So you’ve created a really cool viz on an interesting topic and you’re keen to share it with the world. Yes, you can post the image and Tableau Public link to Twitter and LinkedIn and Facebook and Reddit and all these other platforms. But isn’t that selling yourself short?
Social media is very short lived and posts are forgotten and ‘outdated’ so quickly, it’s a shame for great work to go unnoticed due to that.
What if your readers want to know more about your viz than you could convey in 140 characters on Twitter? What if the viz is on a topic you don’t want to post on LinkedIn? What if none of your Facebook friends care about data visualisation?
Enter: The Blog.
On your blog you can do what you like. Keep it short and just post your latest viz. Go all out and blog about every viz with how-to’s, videos, reviews, etc. Or do something in between.
Your blog provides your readers with a reference point for later and it will be much easier for them to find the content even if months or years have passed. They can engage with you through comments and get a lot more context about your work based on what you post.
It also helps sometimes to simply outline your process and reasoning around a certain viz and put it into words, so people know how you arrived at your final viz.
And on a personal note, I love seeing the blogs around Makeover Monday. Yes, people can learn a lot by simply visualising each week’s dataset and posting it online. But I would argue that spending a little extra time to blog about what they did and why takes their improvement to a whole new level. Plus it helps others who are learning and are trying to improve their skills and Tableau techniques.
While not everyone has the opportunity to practice their presentation skills regularly, a blog is a great way to ‘present’ your work regularly with all the arguments and reasoning. And your audience is truly global…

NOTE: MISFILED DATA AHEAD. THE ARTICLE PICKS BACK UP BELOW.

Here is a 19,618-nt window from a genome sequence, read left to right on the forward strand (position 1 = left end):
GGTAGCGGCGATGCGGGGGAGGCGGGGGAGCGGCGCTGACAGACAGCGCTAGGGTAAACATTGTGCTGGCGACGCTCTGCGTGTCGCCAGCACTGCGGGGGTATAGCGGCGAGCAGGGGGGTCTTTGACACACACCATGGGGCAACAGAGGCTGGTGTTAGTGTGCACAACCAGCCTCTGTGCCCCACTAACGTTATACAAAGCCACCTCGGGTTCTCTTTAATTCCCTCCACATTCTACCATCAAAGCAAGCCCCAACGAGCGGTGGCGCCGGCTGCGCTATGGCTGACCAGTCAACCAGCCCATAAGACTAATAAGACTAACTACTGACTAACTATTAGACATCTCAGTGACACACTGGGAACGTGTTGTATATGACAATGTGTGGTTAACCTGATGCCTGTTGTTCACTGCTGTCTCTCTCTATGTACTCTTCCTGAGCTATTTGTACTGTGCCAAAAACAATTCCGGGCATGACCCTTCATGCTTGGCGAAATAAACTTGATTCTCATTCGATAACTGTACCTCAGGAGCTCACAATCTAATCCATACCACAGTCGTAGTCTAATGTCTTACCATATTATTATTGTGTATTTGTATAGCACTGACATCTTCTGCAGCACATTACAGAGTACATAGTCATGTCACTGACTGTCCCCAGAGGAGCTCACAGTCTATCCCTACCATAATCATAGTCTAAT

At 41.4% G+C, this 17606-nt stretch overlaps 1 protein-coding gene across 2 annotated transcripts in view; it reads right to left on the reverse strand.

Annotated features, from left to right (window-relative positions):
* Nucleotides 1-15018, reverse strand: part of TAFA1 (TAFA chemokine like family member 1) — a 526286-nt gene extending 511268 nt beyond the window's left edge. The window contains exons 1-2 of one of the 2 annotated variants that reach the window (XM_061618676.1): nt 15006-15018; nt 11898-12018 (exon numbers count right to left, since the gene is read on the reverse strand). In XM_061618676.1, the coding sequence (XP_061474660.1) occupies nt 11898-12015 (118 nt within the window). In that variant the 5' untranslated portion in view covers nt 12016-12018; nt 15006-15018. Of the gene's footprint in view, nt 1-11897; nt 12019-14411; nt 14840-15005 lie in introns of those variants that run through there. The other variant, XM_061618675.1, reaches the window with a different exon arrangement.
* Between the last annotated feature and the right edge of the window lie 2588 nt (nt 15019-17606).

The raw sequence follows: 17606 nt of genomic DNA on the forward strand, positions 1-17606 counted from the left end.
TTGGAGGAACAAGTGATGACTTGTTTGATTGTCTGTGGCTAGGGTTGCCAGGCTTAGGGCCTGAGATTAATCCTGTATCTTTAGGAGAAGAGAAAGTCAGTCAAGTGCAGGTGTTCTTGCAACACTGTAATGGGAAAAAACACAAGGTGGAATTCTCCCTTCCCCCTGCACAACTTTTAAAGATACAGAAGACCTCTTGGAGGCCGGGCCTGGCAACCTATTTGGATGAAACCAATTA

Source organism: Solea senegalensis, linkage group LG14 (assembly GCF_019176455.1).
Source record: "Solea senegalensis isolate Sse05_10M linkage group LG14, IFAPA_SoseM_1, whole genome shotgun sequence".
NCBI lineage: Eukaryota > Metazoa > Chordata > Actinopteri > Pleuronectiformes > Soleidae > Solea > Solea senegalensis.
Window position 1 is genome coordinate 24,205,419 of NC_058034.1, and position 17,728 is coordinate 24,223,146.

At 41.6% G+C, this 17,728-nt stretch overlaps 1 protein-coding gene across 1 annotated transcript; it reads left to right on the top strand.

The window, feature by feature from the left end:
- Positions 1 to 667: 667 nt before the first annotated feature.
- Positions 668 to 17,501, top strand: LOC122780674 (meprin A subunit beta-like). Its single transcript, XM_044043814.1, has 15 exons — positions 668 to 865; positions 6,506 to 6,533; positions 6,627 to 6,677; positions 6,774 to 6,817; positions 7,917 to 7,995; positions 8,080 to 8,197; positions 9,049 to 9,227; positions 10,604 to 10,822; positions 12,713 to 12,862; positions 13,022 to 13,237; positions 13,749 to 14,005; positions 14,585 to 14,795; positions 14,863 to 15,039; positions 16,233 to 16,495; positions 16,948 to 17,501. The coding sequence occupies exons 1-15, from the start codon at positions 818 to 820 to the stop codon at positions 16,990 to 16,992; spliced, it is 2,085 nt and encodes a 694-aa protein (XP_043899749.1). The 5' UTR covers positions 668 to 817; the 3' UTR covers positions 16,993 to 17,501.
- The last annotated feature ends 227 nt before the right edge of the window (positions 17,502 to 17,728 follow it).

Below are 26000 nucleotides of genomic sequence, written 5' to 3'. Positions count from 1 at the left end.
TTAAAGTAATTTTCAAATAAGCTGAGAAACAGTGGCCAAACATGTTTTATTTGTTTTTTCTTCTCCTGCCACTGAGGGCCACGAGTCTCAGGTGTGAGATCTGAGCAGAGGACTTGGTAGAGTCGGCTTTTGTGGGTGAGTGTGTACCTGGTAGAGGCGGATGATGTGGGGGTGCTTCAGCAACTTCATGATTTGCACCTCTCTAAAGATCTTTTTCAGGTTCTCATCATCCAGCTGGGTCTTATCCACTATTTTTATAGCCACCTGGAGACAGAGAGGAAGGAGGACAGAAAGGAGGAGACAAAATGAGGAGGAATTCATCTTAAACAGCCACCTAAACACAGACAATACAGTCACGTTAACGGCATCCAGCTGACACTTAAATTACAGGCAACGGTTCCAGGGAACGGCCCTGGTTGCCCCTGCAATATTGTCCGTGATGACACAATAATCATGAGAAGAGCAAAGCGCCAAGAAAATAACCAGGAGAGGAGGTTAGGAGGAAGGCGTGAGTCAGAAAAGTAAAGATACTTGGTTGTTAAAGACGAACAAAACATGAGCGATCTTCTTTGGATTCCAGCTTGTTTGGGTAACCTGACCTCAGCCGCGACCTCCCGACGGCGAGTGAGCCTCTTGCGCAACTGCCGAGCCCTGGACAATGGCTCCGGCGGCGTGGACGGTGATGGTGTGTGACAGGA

You can probably tell that I feel quite strongly about blogging and writing in general. And I’m somewhat biased, because I’ve always enjoyed writing, even those time consuming essays in school, be they in German, English or French.
Words to me are magical and they let you connect with others, share knowledge, thoughts and feelings and can be used in powerful ways.
I have arrived at the conclusion that if you have knowledge and skills in a certain area, it is your duty to share it with others.
There is enough for everyone to go around, so let’s not hold back and keep our talents to ourselves.
By contributing our best work to our communities, be they dataviz focused, or around gardening, childcare or cancer research, we can make our communities better and more valuable.
We’re all learning all the time and by sharing what we’ve learned with those who are just starting out, we can help them reach levels of expertise and job satisfaction and let them have a greater impact than they otherwise could.
And all of this without taking anything away from ourselves. Passing on what we know doesn’t diminish our own talents. Sharing our skills to help others doesn’t reduce the importance of our work. Helping another person grow and get better at what they do will never reflect poorly on us.
So let’s share what we know, what we do, what we’re good at. Share our passions and talents and skills. That way everyone wins.
How? Well, writing about it is a great first step…